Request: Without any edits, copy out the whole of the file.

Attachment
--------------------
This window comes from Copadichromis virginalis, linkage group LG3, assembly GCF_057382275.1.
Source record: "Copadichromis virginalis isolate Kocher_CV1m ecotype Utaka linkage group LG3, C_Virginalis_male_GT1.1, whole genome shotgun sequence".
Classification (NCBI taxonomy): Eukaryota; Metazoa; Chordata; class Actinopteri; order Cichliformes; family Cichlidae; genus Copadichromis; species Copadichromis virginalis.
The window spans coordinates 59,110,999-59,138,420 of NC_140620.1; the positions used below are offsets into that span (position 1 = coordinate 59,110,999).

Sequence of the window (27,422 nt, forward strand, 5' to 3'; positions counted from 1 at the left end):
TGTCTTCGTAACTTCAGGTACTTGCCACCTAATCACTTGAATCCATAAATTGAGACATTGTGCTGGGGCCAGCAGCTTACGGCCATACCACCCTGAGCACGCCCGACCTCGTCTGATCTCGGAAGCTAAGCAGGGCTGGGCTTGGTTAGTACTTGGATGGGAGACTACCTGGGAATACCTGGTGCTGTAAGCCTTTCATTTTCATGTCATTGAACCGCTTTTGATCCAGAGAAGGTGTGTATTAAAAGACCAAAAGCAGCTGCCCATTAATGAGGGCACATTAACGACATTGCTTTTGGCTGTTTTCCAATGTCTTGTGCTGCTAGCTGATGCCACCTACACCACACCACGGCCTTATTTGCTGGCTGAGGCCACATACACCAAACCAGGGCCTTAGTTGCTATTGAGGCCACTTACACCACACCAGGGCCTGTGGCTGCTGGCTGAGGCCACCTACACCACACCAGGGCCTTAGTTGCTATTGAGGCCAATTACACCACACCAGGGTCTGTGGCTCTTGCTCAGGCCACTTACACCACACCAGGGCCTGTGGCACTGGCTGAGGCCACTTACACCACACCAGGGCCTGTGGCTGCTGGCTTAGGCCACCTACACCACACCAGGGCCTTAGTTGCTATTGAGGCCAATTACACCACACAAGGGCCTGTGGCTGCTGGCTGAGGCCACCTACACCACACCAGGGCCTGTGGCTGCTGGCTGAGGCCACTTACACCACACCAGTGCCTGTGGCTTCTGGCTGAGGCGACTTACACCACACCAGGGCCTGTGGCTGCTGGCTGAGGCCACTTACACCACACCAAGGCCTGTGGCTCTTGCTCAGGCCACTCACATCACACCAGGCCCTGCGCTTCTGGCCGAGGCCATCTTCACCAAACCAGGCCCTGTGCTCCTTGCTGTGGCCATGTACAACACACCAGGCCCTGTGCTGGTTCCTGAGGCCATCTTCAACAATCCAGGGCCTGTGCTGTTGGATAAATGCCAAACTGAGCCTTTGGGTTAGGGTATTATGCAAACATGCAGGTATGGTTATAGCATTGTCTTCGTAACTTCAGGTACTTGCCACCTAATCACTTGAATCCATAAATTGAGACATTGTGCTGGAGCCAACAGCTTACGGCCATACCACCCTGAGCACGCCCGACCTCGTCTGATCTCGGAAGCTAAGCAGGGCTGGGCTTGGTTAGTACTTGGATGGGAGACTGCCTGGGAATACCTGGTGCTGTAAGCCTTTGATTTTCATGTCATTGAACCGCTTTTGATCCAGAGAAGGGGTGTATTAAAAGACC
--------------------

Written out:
This window comes from Copadichromis virginalis, linkage group LG3, assembly GCF_057382275.1.
Source record: "Copadichromis virginalis isolate Kocher_CV1m ecotype Utaka linkage group LG3, C_Virginalis_male_GT1.1, whole genome shotgun sequence".
Classification (NCBI taxonomy): Eukaryota; Metazoa; Chordata; class Actinopteri; order Cichliformes; family Cichlidae; genus Copadichromis; species Copadichromis virginalis.
The window spans coordinates 59,110,999-59,138,420 of NC_140620.1; the positions used below are offsets into that span (position 1 = coordinate 59,110,999).

Sequence of the window (27,422 nt, forward strand, 5' to 3'; positions counted from 1 at the left end):
TGTCTTCGTAACTTCAGGTACTTGCCACCTAATCACTTGAATCCATAAATTGAGACATTGTGCTGGGGCCAGCAGCTTACGGCCATACCACCCTGAGCACGCCCGACCTCGTCTGATCTCGGAAGCTAAGCAGGGCTGGGCTTGGTTAGTACTTGGATGGGAGACTACCTGGGAATACCTGGTGCTGTAAGCCTTTCATTTTCATGTCATTGAACCGCTTTTGATCCAGAGAAGGTGTGTATTAAAAGACCAAAAGCAGCTGCCCATTAATGAGGGCACATTAACGACATTGCTTTTGGCTGTTTTCCAATGTCTTGTGCTGCTAGCTGATGCCACCTACACCACACCACGGCCTTATTTGCTGGCTGAGGCCACATACACCAAACCAGGGCCTTAGTTGCTATTGAGGCCACTTACACCACACCAGGGCCTGTGGCTGCTGGCTGAGGCCACCTACACCACACCAGGGCCTTAGTTGCTATTGAGGCCAATTACACCACACCAGGGTCTGTGGCTCTTGCTCAGGCCACTTACACCACACCAGGGCCTGTGGCACTGGCTGAGGCCACTTACACCACACCAGGGCCTGTGGCTGCTGGCTTAGGCCACCTACACCACACCAGGGCCTTAGTTGCTATTGAGGCCAATTACACCACACAAGGGCCTGTGGCTGCTGGCTGAGGCCACCTACACCACACCAGGGCCTGTGGCTGCTGGCTGAGGCCACTTACACCACACCAGTGCCTGTGGCTTCTGGCTGAGGCGACTTACACCACACCAGGGCCTGTGGCTGCTGGCTGAGGCCACTTACACCACACCAAGGCCTGTGGCTCTTGCTCAGGCCACTCACATCACACCAGGCCCTGCGCTTCTGGCCGAGGCCATCTTCACCAAACCAGGCCCTGTGCTCCTTGCTGTGGCCATGTACAACACACCAGGCCCTGTGCTGGTTCCTGAGGCCATCTTCAACAATCCAGGGCCTGTGCTGTTGGATAAATGCCAAACTGAGCCTTTGGGTTAGGGTATTATGCAAACATGCAGGTATGGTTATAGCATTGTCTTCGTAACTTCAGGTACTTGCCACCTAATCACTTGAATCCATAAATTGAGACATTGTGCTGGAGCCAACAGCTTACGGCCATACCACCCTGAGCACGCCCGACCTCGTCTGATCTCGGAAGCTAAGCAGGGCTGGGCTTGGTTAGTACTTGGATGGGAGACTGCCTGGGAATACCTGGTGCTGTAAGCCTTTGATTTTCATGTCATTGAACCGCTTTTGATCCAGAGAAGGGGTGTATTAAAAGACC